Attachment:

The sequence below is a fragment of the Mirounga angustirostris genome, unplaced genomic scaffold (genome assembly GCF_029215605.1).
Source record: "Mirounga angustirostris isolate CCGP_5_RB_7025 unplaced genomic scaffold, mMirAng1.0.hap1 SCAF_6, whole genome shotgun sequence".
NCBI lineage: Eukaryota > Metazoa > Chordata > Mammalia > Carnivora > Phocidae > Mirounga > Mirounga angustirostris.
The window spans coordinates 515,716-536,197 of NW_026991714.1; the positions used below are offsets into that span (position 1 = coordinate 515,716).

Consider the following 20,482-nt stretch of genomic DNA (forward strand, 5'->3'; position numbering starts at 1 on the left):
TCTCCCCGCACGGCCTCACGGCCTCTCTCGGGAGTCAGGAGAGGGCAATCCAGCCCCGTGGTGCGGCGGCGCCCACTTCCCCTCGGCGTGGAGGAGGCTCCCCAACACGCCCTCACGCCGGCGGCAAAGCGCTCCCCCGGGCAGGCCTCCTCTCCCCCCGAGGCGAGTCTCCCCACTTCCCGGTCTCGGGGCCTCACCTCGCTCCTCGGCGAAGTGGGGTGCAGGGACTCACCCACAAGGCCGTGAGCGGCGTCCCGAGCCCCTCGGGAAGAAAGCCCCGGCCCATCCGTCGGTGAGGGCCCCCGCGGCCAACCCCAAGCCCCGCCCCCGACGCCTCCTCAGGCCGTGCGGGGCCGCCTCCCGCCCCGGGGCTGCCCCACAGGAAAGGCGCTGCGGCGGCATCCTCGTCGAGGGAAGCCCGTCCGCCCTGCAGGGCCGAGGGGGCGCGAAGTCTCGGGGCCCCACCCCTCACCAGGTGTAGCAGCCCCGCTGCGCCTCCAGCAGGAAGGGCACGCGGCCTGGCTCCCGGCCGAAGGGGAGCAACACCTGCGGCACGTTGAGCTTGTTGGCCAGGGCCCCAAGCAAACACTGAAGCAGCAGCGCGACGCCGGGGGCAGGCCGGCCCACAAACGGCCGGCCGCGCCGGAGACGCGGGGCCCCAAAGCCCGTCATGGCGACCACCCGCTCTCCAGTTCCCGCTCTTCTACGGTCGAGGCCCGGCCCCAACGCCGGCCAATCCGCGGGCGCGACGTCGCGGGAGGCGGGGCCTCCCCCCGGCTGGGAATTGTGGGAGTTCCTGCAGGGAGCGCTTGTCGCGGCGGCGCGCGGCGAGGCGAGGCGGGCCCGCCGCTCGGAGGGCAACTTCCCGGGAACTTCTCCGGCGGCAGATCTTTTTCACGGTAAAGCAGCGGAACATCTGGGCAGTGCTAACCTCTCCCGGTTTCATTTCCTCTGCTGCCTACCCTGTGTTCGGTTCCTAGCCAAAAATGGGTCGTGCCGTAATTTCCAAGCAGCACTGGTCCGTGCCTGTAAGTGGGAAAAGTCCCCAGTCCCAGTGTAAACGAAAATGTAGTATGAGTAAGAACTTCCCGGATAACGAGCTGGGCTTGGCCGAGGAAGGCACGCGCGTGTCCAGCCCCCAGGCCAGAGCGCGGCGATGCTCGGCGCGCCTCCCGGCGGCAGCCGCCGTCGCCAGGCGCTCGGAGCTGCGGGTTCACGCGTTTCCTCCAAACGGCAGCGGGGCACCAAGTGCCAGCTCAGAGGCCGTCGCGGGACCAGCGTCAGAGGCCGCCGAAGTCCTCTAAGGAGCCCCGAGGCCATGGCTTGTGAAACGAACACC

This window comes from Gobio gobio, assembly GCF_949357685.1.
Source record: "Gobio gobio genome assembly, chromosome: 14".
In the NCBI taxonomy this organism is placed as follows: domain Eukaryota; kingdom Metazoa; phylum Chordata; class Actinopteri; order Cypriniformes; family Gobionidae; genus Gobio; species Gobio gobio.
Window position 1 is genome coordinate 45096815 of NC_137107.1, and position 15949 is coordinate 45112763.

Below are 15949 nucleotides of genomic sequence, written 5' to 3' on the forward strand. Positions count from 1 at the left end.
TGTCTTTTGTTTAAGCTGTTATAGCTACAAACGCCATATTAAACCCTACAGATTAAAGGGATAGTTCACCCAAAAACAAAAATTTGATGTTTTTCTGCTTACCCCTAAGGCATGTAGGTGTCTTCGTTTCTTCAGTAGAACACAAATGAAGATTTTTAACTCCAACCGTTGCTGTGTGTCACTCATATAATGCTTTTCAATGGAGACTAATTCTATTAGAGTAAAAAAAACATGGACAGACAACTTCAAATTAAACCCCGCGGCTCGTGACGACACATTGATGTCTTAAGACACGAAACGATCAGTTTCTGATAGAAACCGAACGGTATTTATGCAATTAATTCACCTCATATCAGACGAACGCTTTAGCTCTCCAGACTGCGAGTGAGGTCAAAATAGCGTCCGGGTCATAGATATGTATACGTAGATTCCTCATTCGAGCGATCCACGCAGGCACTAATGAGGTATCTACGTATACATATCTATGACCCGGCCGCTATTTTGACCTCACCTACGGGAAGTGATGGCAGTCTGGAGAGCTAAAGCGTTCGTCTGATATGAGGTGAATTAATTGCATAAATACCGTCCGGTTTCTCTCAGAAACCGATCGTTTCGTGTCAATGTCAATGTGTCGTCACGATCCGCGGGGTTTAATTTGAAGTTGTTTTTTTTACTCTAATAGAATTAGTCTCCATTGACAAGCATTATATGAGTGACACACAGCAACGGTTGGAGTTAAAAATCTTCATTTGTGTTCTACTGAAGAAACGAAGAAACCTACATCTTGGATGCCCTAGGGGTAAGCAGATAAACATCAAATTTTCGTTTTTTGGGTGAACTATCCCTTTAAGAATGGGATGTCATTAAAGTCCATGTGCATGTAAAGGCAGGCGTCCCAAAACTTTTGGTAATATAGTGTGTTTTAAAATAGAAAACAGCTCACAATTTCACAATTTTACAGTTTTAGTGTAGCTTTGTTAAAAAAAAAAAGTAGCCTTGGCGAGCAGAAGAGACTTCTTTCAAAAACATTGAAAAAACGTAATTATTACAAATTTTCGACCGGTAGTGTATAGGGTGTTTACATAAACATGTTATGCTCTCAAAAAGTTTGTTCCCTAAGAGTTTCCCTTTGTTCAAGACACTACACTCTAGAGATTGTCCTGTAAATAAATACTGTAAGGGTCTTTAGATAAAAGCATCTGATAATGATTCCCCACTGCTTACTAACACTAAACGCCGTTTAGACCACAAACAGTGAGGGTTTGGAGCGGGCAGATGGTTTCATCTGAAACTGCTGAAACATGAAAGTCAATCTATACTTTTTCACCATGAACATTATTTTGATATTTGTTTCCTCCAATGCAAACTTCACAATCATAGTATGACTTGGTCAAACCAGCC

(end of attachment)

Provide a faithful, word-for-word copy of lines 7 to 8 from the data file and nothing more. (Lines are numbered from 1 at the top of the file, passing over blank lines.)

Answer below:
This window comes from Gobio gobio, assembly GCF_949357685.1.
Source record: "Gobio gobio genome assembly, chromosome: 14".